Jennie Crews, MD
Concern over the cost of cancer drugs nearly doubled among oncology professionals from 2015 to 2016, jumping from 45% to 83%, according to the annual Trends in Cancer Programs survey administered by the Association of Community Cancer Centers (ACCC). The annual survey, taken by practice administrators (48%), nurses (29%), medical directors (6%), and pharmacists (17%), focuses on challenges and trends in oncology practice. Representatives of 166 cancer programs responded, or 24% of ACCC membership.
Although they have concerns about the cost of cancer care drugs, oncology professionals said other major issues include obtaining reimbursement for nonrevenue producing services that improve patient care (66%). They said they want more transparency in commercial policies so patients know exactly what plans do and do not cover (65%), and they said there is a need for physicians and midlevel providers to be able to focus more on direct patient care and less on paperwork (55%). They said they would also like to see increased funding for cancer research and clinical trials (53%).
One practice administrator quoted anonymously in the survey results said that his clinic had gone so far as to create a “cost transparency group” to help provide education and assistance to patients who have been prescribed high-cost chemotherapies or immunotherapies. Other comments attached to the survey indicated that respondents feel that payers should improve provider access to decision makers (officials who can give clearance for payment) so that drug approval red tape can be reduced.
Commenting on the rising concern about drug costs, ACCC president Jennie Crews, MD, said that several coping initiatives can be identified within the practice community. “One of the ways practices are responding is by hiring and training social workers or financial advocates to meet with patients and try to help with co-pay assistance and insurance coverage assessment. Additionally, there’s a lot of time spent, whether that’s through nurses or authorization experts, to try to make sure that the desired treatment is going to be covered for the patient.”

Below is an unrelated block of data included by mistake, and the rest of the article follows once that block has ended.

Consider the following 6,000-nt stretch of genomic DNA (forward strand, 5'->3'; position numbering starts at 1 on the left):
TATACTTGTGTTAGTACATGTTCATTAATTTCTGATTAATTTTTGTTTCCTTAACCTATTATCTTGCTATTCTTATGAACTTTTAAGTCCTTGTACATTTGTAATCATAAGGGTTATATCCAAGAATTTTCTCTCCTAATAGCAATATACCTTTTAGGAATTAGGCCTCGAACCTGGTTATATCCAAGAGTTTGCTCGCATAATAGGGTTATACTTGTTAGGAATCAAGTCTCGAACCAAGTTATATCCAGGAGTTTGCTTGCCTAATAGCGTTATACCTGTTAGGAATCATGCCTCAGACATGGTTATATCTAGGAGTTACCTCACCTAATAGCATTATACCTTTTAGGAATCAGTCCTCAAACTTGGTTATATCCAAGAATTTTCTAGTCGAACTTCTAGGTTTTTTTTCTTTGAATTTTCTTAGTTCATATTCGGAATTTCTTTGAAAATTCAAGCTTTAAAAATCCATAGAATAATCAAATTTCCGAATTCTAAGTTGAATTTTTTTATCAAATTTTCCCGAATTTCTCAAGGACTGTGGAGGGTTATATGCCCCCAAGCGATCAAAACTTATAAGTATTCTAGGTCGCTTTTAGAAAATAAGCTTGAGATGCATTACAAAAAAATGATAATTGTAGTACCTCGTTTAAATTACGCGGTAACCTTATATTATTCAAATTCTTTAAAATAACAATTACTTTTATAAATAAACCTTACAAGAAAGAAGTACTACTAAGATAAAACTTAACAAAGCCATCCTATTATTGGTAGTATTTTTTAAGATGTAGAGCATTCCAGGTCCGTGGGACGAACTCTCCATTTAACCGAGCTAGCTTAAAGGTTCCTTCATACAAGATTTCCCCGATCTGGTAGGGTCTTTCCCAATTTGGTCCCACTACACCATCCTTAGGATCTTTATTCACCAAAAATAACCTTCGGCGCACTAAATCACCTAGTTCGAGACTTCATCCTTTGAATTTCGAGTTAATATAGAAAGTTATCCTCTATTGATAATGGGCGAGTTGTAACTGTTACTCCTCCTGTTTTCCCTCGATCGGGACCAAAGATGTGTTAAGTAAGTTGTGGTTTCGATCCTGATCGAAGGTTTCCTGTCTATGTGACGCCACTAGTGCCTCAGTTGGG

Crews also said that physicians are having to think more carefully about the costs of drugs they prescribe. Practices are also trying to become better educated about the cost of medication because this is not something many of the providers—physicians, in particular—have really been exposed to in the past.” When it comes to reimbursement for supportive care services, professionals would like to see more funding for patient navigation, survivorship care planning, and financial counseling. These are key to the success of patient-centered care and can significantly ease many of the difficulties of the cancer treatment process, Crews said. Without these programs, the quality of care is lower. “This is a huge challenge,” Crews said.
“While ACCC member cancer programs have made great strides in advancing patient-centered care, it’s clear that payer policies are lagging behind,” Crews said. “Reimbursement for these services is especially critical as we transition to new models of cancer care delivery, such as the Oncology Care Model (OCM) and the Merit-based Incentive Payment System.”
Whereas practices often struggle to provide funds for these services, many of the ACCC’s members have enrolled in the OCM from CMS, which includes supplementary per-patient payments that are intended to cover extras such as improved patient navigation, Crews said. “When you see an eligible patient, you have this payment to help cover coordination of care and some of these other services.”
Despite these initiatives to put the patient at the center of care, only 39% of respondents said financial advocates meet with all patients to discuss insurance options and cost of care, making this an issue that still needs to be addressed. Survey respondents said other types of financial assistance were being offered more broadly, such as access to pharmaceutical drug replacement programs (77%), social workers who render some financial assistance services (73%), and financial advocates or counselors (64%). Practices also offer assistance with transportation costs and gas cards (59%) and connect patients with philanthropic foundations that offer patient assistance (49%).